The Origin Of Floral Structures Through Insect And Other Agencies by George HenslowThe Origin Of Floral Structures Through Insect And Other Agencies by George Henslow

The Origin Of Floral Structures Through Insect And Other Agencies

byGeorge Henslow

Paperback | February 3, 2012

Pricing and Purchase Info


Earn 140 plum® points

Prices and offers may vary in store

Out of stock online

Not available in stores


This historic book may have numerous typos and missing text. Purchasers can download a free scanned copy of the original book (without typos) from the publisher. Not indexed. Not illustrated. 1888. Excerpt: ... CHAPTER XXXII. FERTILISATION AND THE ORIGIN OF SPECIES. The Origin Of Species By Insect Agency.--The attractive features of flowers being now well recognized as correlated with insect agency in fertilisation, the question arises, How have they come into existence? We may suppose that a plant bore seedlings, some of which had, we will say, the corolla accidentally (that means from some unknown cause arising from within) larger on one side than another; and then such a flower, being selected by insects, left offspring which, by gradual improvement through repeated selection, ultimately reached the form it now possesses. As an alternative, we may suppose that the first impulse came from without, and induced by the insect itself; so that the variation once set up in a definite direction, went on improving under the constantly repeated stimulus of insect visitors until the form of the flower was actually conformable to the insect itself. The process of evolutionary development might perhaps be much the same under either supposition, but the latter hypothesis has more than one advantage. First, in the assignment of a direct physical cause for the incipient change, instead of some incidental and unaccountable variation, which must be assumed by the former. Secondly, the theory does not require the plant to make an indefinite number of less useful changes or variations, only to be discarded at each generation for the one form that was wanted. Thirdly, as a great number of flowers would be visited, both on one plant and on many surrounding individuals in the neighbourhood, great numbers might bear offspring advancing more or less in the same direction; and there would be no fear of extermination, even if some happened to be crossed by the parent form. Indeed, the ...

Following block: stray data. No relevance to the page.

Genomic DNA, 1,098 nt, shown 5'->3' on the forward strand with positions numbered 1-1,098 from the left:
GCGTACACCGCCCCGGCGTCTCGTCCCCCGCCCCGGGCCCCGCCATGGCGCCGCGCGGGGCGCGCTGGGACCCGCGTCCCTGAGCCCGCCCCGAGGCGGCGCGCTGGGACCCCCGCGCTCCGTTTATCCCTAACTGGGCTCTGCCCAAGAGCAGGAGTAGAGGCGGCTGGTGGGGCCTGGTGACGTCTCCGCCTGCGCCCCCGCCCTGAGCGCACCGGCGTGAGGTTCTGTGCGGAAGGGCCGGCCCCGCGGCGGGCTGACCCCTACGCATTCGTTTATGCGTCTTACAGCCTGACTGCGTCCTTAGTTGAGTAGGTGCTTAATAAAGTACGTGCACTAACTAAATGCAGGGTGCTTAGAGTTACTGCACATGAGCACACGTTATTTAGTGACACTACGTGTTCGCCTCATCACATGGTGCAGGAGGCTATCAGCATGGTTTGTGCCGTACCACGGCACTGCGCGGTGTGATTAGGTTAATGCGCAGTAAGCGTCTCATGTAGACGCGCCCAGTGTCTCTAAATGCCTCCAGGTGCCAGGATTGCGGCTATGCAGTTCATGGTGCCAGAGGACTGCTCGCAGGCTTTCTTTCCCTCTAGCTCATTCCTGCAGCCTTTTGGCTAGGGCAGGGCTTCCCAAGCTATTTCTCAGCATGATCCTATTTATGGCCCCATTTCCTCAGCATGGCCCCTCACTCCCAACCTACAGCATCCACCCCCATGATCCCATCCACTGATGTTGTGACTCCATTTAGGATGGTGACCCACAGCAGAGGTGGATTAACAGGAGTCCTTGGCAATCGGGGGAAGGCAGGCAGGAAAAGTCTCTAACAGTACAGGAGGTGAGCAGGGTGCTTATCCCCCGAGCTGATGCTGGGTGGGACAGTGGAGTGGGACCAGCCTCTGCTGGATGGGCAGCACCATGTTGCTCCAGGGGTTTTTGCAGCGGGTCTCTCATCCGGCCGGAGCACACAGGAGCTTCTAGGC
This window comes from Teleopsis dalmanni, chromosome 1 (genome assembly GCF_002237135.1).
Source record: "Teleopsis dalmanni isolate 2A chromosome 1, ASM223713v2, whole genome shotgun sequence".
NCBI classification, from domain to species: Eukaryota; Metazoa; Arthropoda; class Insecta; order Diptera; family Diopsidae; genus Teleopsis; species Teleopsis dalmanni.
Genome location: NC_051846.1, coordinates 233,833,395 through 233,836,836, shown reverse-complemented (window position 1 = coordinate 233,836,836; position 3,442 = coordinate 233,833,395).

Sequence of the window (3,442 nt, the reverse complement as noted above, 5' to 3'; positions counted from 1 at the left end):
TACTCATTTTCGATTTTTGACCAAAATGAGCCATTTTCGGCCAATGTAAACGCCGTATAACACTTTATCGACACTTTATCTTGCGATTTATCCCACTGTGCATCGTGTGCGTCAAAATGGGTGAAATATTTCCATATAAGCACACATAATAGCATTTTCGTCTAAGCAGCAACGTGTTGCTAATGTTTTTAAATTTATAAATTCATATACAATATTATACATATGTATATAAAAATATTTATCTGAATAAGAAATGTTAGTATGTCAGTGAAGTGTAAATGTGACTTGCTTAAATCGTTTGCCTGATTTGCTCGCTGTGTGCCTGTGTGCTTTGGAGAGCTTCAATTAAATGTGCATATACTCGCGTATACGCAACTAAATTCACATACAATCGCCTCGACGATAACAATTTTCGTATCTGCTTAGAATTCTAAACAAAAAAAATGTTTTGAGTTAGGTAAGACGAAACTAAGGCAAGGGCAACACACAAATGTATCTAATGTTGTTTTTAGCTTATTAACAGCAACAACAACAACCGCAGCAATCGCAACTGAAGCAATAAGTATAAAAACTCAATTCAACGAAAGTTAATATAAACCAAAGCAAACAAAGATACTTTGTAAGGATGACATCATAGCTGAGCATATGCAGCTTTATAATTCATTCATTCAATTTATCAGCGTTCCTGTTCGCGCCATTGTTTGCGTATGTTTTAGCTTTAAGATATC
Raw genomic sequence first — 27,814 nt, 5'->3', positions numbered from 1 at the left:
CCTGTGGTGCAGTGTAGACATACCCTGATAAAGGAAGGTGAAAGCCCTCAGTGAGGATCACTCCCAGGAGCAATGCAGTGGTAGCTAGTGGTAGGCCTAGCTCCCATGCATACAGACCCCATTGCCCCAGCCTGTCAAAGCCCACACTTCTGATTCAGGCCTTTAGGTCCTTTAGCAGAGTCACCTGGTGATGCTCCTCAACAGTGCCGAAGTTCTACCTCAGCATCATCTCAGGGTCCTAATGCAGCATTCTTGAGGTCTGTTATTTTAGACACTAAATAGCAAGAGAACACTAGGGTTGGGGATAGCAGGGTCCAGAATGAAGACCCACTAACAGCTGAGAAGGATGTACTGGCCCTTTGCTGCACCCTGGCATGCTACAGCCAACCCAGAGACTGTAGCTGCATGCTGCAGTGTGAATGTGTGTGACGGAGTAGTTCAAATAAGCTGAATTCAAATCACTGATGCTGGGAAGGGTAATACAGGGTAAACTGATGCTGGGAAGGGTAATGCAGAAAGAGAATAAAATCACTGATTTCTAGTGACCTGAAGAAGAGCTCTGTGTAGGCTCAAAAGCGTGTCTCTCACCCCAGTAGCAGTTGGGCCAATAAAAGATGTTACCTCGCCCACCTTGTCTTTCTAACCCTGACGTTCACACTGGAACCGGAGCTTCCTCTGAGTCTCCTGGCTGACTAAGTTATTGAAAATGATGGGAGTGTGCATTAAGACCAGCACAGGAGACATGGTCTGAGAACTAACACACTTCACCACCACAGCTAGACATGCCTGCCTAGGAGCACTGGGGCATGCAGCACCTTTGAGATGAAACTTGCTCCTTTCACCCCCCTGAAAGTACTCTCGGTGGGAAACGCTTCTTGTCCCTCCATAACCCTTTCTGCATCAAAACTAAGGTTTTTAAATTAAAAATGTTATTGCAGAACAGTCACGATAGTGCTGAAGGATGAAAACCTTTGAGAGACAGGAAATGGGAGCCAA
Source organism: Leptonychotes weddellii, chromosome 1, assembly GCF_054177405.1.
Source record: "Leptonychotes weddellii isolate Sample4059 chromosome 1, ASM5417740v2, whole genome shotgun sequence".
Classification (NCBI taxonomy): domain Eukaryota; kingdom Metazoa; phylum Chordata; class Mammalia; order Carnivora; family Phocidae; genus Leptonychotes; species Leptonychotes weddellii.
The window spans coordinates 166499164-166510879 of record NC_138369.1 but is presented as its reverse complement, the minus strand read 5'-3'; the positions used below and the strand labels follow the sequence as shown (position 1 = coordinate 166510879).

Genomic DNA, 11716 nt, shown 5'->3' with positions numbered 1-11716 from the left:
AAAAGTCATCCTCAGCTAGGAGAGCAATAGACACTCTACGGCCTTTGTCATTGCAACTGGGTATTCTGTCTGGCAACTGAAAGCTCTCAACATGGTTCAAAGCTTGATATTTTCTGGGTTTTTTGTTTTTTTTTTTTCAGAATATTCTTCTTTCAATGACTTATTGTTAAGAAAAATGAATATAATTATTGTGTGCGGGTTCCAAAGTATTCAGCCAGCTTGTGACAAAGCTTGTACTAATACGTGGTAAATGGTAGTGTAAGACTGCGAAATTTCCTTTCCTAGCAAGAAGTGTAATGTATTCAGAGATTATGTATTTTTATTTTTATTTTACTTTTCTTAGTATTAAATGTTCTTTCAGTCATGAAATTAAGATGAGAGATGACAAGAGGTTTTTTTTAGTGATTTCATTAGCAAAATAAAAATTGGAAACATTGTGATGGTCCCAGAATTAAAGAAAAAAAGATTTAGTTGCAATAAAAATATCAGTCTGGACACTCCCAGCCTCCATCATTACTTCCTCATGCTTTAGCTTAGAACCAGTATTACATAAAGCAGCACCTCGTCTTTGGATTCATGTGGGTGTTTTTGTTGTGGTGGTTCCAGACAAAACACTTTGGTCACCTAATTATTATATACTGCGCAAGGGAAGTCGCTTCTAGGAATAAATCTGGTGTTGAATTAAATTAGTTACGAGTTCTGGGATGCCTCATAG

Title:The Origin Of Floral Structures Through Insect And Other AgenciesFormat:PaperbackDimensions:102 pages, 9.69 × 7.44 × 0.21 inPublished:February 3, 2012Publisher:General Books LLCLanguage:English

The following ISBNs are associated with this title:

ISBN - 10:021780487X

ISBN - 13:9780217804875